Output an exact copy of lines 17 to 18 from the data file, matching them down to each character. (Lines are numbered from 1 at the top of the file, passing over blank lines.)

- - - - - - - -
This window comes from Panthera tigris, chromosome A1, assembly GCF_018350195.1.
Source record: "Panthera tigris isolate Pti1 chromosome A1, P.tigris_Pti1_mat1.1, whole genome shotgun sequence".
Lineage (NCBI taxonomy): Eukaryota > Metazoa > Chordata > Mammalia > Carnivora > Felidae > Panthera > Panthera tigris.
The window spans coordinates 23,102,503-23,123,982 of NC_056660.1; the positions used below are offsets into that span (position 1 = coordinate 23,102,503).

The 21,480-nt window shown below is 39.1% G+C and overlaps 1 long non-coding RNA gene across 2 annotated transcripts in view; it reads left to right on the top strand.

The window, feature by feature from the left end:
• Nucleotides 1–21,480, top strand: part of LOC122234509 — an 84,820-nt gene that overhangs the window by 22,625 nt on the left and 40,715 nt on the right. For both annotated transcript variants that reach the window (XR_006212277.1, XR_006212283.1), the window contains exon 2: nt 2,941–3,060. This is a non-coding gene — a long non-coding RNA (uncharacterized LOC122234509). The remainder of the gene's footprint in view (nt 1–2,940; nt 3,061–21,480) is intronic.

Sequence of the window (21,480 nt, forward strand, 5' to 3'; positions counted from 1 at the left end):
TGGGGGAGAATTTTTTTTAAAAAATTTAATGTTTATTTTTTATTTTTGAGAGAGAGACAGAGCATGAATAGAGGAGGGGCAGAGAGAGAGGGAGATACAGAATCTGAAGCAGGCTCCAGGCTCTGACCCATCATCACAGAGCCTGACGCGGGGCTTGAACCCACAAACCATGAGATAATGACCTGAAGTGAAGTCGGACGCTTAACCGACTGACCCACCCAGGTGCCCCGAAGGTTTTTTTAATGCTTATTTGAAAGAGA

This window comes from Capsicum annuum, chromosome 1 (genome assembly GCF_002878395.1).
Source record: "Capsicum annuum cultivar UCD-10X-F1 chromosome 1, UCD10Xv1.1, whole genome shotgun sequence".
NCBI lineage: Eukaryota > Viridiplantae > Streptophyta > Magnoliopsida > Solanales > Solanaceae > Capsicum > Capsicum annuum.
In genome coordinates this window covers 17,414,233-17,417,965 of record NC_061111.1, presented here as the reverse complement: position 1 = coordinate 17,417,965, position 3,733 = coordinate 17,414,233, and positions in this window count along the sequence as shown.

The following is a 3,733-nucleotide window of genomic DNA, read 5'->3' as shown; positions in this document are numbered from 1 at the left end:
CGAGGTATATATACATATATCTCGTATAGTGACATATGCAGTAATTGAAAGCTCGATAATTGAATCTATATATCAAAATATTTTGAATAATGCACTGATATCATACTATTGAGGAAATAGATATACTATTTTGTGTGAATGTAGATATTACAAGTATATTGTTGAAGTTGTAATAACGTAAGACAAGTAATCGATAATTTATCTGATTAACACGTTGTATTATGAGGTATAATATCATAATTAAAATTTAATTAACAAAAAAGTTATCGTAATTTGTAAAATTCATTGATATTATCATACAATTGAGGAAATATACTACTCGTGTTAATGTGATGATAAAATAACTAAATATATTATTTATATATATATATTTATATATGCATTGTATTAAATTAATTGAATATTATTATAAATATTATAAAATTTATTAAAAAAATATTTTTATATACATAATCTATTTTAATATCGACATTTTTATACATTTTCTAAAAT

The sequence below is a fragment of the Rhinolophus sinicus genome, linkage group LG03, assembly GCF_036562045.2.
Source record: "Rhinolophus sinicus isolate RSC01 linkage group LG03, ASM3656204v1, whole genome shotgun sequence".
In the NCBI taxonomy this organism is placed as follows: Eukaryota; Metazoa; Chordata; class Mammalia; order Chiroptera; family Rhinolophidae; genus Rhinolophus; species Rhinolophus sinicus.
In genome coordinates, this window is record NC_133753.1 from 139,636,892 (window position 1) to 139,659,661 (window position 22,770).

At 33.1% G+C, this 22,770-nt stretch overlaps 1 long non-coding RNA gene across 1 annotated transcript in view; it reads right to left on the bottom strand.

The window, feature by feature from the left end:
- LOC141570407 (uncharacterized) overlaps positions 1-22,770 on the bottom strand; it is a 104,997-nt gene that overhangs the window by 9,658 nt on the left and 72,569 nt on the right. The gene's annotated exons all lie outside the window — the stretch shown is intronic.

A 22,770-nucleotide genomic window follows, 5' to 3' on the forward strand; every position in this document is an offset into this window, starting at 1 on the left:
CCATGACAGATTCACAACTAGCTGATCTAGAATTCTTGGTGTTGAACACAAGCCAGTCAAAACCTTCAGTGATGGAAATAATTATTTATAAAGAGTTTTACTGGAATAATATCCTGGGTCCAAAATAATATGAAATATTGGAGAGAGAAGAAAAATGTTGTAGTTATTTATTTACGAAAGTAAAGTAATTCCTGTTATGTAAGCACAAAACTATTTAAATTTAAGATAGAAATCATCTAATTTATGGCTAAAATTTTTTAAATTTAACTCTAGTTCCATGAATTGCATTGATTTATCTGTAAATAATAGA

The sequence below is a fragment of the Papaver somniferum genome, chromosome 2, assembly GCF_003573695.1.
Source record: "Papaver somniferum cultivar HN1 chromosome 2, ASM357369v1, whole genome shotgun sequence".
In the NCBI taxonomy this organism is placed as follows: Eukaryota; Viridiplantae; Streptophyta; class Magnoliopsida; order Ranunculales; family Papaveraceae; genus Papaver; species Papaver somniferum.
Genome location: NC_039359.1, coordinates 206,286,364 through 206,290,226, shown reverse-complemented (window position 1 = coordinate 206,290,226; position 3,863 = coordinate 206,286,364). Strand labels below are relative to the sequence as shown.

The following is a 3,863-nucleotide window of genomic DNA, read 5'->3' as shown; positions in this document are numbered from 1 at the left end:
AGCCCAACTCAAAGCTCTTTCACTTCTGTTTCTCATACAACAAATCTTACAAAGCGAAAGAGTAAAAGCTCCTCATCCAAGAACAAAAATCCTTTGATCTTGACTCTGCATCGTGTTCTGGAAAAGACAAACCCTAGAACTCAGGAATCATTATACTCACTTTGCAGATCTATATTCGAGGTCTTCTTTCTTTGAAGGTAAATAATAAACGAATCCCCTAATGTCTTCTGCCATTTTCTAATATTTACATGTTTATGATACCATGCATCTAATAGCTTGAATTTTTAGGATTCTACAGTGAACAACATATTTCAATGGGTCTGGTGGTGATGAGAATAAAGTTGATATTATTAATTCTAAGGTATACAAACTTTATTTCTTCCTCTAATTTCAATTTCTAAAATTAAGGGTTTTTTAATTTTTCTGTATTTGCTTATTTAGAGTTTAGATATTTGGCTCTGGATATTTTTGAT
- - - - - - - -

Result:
Source record: "Rhinolophus sinicus isolate RSC01 linkage group LG03, ASM3656204v1, whole genome shotgun sequence".
In the NCBI taxonomy this organism is placed as follows: Eukaryota; Metazoa; Chordata; class Mammalia; order Chiroptera; family Rhinolophidae; genus Rhinolophus; species Rhinolophus sinicus.